Gender wise distribution of burns showed comparatively higher percentages of females suffered from scald (75%) and flame burns (60%) where as males predominantly suffered from electric burns (90%). (Table 2) Comparatively higher percentages of flame burns were seen in younger age groups in both males (33.33%) and females (66.6%) (Table 2).

Table 2. Age and gender wise distribution of type of burn injury (n=50)

Gram-positive organisms were predominantly isolated from the burn wounds during the first week of admission (S. aureus being the most frequent isolate from 1st and 5th day of admission wound swabs whereas Gram-negative organisms were common from second week onwards with Klebsiella sp. being the most common isolate from the 2nd, 3rd and 4th week. Although S. aureus was one of the common isolate from the burn wounds (24.3%), Klebsiella sp. (33.3%) and Enterobacter sp. (34.7%) infections were more commonly associated with sepsis and UTIs (Table 3).

Table 3. Frequency of isolates recovered in BWI, UTI and blood stream infection

Environmental microbiological surveillance of potential nosocomial pathogens (Environmental swabs) revealed that almost 89% of the Pseudomonas sp. isolates had antibiograms similar to that of clinical isolates closely followed by Klebsiella sp. and Enterobacter sp. (69% each). However, only 29% of the Stahylococcus isolates had identical antibiograms to that of clinical isolates.

5. Discussion

The burn wound management and critical care medicine has significantly evolved over a period of time with recent advancements in critical care medicine. Still, management of burn patients remains a challenge with respect to availability of dedicated and specialized burn units as well as increasing drug resistance. Fresh burn is usually sterile but progressively becomes colonized with one or more bacterial species. The role of different bacterial species in burn pathology varies from mere colonization, local tissue sepsis, interference with healing and grafting, to invasion of the blood stream with subsequent septicemia and death. [19] The standard techniques for microbiological detection remain surface swabbing and wound biopsy culture; having its advocates and its critics. The surface swab probably remains the work horse. It is relatively inexpensive technique that most commonly is used to provide qualitative information about the bacteria present.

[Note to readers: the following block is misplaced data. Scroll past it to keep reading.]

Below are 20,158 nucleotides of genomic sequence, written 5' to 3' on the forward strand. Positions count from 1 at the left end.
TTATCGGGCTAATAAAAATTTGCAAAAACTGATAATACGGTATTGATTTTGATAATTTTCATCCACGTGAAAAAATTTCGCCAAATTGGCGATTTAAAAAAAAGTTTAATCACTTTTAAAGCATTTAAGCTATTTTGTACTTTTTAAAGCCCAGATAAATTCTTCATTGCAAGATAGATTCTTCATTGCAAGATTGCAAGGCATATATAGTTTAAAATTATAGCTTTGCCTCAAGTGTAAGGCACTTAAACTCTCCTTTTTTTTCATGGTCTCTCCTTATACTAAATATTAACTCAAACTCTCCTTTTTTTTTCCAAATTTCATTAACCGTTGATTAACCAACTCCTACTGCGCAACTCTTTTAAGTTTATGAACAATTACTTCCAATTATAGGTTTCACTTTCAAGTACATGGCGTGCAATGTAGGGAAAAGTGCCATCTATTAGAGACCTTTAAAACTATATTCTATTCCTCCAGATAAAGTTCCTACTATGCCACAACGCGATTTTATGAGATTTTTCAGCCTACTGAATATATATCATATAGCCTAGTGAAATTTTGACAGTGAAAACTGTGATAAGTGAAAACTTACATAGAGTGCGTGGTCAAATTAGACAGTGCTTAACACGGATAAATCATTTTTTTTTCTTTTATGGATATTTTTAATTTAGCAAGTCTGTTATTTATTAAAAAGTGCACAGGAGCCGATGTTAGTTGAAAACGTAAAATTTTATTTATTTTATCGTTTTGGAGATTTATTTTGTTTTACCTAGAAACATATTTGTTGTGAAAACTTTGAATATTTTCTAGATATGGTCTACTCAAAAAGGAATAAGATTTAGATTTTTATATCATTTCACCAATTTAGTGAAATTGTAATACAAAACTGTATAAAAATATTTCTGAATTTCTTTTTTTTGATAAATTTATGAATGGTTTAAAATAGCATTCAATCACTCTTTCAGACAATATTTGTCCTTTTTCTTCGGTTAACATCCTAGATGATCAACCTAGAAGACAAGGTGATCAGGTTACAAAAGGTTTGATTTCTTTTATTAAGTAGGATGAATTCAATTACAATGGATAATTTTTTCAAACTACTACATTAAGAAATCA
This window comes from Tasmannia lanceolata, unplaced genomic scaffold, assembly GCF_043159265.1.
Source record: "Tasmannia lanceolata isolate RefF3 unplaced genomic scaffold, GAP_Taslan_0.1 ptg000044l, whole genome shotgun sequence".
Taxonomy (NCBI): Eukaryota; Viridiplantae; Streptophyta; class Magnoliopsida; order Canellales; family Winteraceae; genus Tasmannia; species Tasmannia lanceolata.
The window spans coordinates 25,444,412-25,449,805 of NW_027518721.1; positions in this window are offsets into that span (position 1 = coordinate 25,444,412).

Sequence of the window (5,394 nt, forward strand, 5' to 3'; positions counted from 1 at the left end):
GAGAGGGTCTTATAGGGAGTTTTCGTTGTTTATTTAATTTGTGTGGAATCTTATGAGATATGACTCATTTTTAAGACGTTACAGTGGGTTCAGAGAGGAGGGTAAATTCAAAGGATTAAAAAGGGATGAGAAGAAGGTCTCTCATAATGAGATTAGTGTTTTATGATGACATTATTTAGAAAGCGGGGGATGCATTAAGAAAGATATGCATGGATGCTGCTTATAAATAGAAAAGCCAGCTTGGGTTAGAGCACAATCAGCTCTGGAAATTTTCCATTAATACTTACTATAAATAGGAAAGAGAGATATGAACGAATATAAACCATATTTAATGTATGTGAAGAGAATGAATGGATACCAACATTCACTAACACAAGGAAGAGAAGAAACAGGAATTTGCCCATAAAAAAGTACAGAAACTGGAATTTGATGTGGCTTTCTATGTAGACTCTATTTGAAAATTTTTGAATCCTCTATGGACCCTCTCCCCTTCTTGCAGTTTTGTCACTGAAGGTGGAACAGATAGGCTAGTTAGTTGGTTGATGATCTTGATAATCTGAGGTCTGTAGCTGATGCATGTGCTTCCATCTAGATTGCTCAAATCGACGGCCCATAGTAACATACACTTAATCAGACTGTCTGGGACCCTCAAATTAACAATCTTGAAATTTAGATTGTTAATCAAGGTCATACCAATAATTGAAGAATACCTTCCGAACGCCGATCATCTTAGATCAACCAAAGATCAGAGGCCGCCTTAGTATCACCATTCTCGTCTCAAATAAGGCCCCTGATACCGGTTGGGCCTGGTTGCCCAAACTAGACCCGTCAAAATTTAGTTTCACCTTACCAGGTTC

A total of 50 patients were enrolled in study out of which 90% (45) showed evidence of burn wound infection whereas 10% (05) had no clinical evidence of infection. In our study BWI’s (90%) was on higher side when compared to other burn units in the developed countries. [14, 20] Burn wound infection was significantly common in older age group patients (p – 0.027) as compared to the younger age group. Mean age being 32 yrs in infected group as compared to 28 years in non-infected group was comparable with other similar studies. [21, 22, 23] Type of burn injury, i.e., flame, scald, electric did not influence incidence of infection. [24] Patients with higher TBSA were more likely to develop wound infections (39.1%) in infected group as compared to in non-infected group (17.2%). Infection attack rates among the burn patients increased with increasing burn surface area. Patients with infected wounds had longer duration of stay in hospital, mean of 22.68 days as compared to 9.80 days for those with non-infected wounds [25].

As far as pattern of bacterial organisms isolated from burn wound infections was concerned, it changed significantly during the course of admission. Gram-positive organisms were more common (82.3%) viz-a-viz Gram-negative organisms (17.6%) during the first week of admission. From 2nd week onwards Gram-negative organisms started replacing Gram-positive organisms by 100%. Of the Gram-positive organisms isolated on admission, S. aureus was the most common organism isolate (56%) followed by Streptococcus sp. (14.6%) and Enterococcus sp.(11.7%) Among Gram-negative organisms isolated at admission, Klebsiella sp. was the most common Gram-negative isolate (5.9%) followed by Proteus sp. (5.9%) and Pseudomonas sp. (5.9%) (Table 4).